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| An Amsterdam paper states that heavy forces of Germans have been sent to Ypres to make a supremo attaok. A groat battle is raging. The Cer/nans at Ghent are sending continued requests for reinforcements. Courtrai is a vast but inadequate German hospital. A wounded British Grenadier officer says that at Ypres 15,000 Cuards had to hold their position, until reinforcements came, against 76,000 Germans. At the end only 2,500 wero left of the British division. Obstinate fighting continues In Poland, with Russia more than holding her own. Since November u the Russians have taken 50,000 men and 600 officers (Austrian) prisoners. The presldont of the Carnegie Institute at Pittsburg, in reply to the German professors' manifesto, says: " We can only execrate your Emperor, who is responsible for this bloody and unspeakable conflict." THE GURKHAS. SILENT WARRIORS AND GRIM HUMORISTS. Frew AMOciation—By Telegraph—Copyright PARIS, December 1. (Received December 2, at 12.40 p.m.) The latest Gurkha exploit secured Dixmnde. For several days the British had been unable to dislodge a body of Germans, who were apparently heavily _ reinforced. A regiment of Gurkhas arrived and entrenched next to the British. Towards midnight the British officers noticed that a majority of tho Indians disappeared, and it was assumed that they had been drafted to another part of the lino. At dawn, however, it was noticed that they were back at their posts. The majority of them had their left arms and hands bandaged. Tho British did not think of asking the Gurkhas for an explanation, but they detected a curious silence in tho Gorman trenches. They feared a trap, but decided to risk an attack. Two Midland regiments charged and took the trenches without opposition. They found the guns in position, but only a- row of dead Germans within. The Gurkhas had evidently seized tho Germans' bayonets in their left hands while they knifed tho enemy with their right. TO BE SENT BACK TO SAMOA. [Per United Pkbss Association.] WELLINGTON, December 2. At the request of Colonel Logan, tho military authorities are sending back to Samoa' the man Gaudin, who was recently arrested at Auckland on suspicion of attempting to convey correspondence to the enemy's subjeote. THE REINFORCEMENTS. OVER-LOOKED BY THE PUBLIC. [Peb. United Press Association.^ WELLINGTON, December 2. | L"p to the present the second reinforeemonts, now encamped at Trentham, have received little or nothing from the public in tho way of gifts for use on the long voyage Home, the total donations up to date comprising only one piano from a. resident of Wellington and ono ton of literature from the Wellington Boy Scouts. The men feel sore at having been so overlooked, especially as all Jdnd.s of j*ifts wero showered upon tho main force. Gifts of two more pianos will bo specially welcomed by the men, also gramophones and records, "literature, cases ol fruit, tinned and dried fruits, cakes, etc All gifts ahould Ire addressed " .Second Reinforcement, care of Major Potter, camp commandant, Trentham." As the force comprise over 2.C00 men, it is hoped there will bo a- general and prompt response by the' public and the patriotic committees. A BROKEN LEG. WELLINGTON, December 2. A wireless message from Samoa states that Colonel C. Harcourt Turner, of Wellington, commanding the infantry there, broke his- leg yesterday in a 'buggy accident. 'THE MESSIAH.' The above oratorio will be given in tho Garrison Hall this evening under the auspices of the Church Choirs' Union, and the proceeds aro to bo devoted to the patriotic fund. Tho members of the union nave been practising assiduously, and as tho soloists havo been judiciously selected a good rendering ofJ ' The Messiah' may be anticipated. OUNEOIN WOMEN'S ASSOCIATION. Word was received by wire this morning just before 10 o'clock that the cases of goods got together by the women of Otago for the distressed Britons and Belgians could be forwarded by steamer today. These cases, to th-s number of 140, had been lying in store for tw<> weeks awaiting instructions, and those interested in the matter in Duncdin consider that they were certainly entitled to a little longer notice from the floYEWnienj, department in ' Wellington. Th<> vessel waa duo to sail at 2 p.m., and the packages, some of which measured half a, ton each, had to bo got, aboard the train leaving for Port Chalmers at midday. The consequence was that only some 60 cases could bo slapped. Had tho telegram been despatched yesterday afternoon, instead of practically at the eleventh hour, it would have made all the difference : every case would havo been shipped. Th<* tadv-6 wish it- known no parcels for the relief oi distressed Britons and Belgians will be i-eceived after Thursday, December 5, until the first week in February. The Counters of Liverpool has wired that tho Queen Mary caseg-were to have Wellington yeeterdjy for London. 'Jlieac contained 1,000 p.ii'rs jrieks and 1,000 woven belts fioni tliA wo.ncn. of Otago. Tho committee hup--- to wild another 1,000 belts within a week or two. Workers will bo very welcome .-it tho Early Settlers' Hall every "day thin v<<ok. UoUbtlh, handkerchiefs ," etc., for tho Expeditionary Force aro being made, and the committee would bo glad of any number of helpers. Tho following monetary donations have been received :—Joyce Collet t and Tior dog (Belgian fund), £2 *!* 4d : Mrs Emma Jen. . nings, ss: George Harper. 2s 6d. Smokers' fund: S.F..S. (Port Chalmers), £1 3s; Mrs Mnngo Watson, 4s; Nouj smoker, 2s 6d. Cardigan jackets: Anon., 5s 5 Mrs Woodhonse, ss. We have received from the employees of the Woodhaugh Paper Mills their contribution (£2 15s) for the Belgian fund.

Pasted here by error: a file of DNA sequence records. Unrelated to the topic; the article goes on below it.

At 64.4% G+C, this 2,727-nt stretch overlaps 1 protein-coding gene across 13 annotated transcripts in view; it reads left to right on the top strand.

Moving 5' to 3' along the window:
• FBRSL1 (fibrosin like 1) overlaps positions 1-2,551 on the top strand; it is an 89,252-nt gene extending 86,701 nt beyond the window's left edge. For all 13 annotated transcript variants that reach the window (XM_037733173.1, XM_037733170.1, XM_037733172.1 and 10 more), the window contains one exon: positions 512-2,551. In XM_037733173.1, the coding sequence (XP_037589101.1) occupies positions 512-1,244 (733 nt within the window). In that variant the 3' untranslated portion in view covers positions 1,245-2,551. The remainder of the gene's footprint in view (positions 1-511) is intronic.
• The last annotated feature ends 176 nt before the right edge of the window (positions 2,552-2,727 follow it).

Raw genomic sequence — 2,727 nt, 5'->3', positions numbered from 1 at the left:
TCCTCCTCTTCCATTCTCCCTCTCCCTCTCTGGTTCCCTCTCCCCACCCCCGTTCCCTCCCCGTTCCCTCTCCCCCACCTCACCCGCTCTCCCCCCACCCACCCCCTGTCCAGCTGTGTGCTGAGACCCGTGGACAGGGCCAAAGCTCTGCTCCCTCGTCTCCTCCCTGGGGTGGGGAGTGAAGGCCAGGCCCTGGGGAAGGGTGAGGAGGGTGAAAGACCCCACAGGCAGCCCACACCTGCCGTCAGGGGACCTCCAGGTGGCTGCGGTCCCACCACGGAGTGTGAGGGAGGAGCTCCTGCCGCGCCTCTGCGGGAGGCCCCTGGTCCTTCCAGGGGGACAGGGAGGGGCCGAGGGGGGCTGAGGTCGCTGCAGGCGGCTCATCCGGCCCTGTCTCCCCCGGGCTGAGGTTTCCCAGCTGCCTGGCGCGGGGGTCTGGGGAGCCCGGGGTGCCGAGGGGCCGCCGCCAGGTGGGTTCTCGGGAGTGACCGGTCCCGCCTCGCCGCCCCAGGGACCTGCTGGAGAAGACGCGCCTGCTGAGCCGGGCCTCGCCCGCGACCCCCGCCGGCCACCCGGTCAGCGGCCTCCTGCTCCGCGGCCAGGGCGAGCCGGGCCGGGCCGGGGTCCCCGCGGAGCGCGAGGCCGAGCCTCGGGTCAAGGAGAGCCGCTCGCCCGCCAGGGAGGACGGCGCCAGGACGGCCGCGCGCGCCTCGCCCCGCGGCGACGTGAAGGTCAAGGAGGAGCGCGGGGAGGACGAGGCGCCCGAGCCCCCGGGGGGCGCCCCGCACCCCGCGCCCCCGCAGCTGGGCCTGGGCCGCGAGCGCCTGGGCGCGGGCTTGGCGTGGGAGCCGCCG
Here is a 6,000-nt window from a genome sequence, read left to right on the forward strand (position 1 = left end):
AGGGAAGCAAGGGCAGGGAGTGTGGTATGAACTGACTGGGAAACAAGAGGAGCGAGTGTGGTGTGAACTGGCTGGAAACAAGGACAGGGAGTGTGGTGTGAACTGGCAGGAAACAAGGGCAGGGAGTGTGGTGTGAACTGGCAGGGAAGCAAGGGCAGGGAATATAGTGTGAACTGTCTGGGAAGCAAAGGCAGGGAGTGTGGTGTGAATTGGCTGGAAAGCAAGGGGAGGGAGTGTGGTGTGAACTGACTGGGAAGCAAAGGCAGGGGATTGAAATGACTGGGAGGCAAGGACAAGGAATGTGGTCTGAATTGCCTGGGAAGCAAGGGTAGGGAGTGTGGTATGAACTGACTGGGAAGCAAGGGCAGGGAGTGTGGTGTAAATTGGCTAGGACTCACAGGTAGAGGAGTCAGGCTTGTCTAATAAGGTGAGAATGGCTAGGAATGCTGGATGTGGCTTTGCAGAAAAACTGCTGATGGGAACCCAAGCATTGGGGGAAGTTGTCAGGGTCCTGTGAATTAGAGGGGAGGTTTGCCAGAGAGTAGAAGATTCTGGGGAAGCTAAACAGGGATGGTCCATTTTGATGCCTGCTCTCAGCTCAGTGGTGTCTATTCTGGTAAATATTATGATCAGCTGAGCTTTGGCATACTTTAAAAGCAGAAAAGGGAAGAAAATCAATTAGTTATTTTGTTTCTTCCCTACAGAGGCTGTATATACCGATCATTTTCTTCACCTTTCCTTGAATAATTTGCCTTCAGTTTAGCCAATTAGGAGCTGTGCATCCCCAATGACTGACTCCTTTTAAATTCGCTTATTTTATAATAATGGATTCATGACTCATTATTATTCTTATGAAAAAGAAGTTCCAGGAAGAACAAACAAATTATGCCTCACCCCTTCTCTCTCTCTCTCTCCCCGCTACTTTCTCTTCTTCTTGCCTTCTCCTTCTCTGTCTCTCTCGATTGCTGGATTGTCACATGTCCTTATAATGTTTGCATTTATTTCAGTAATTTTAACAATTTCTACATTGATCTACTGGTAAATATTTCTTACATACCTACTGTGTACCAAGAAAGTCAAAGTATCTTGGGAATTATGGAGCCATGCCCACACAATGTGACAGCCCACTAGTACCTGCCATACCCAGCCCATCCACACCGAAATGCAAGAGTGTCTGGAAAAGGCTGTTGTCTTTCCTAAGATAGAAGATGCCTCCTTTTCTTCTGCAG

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LATEST FROM EUROPE., Evening Star, Issue 15665, 2 December 1914

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LATEST FROM EUROPE. Evening Star, Issue 15665, 2 December 1914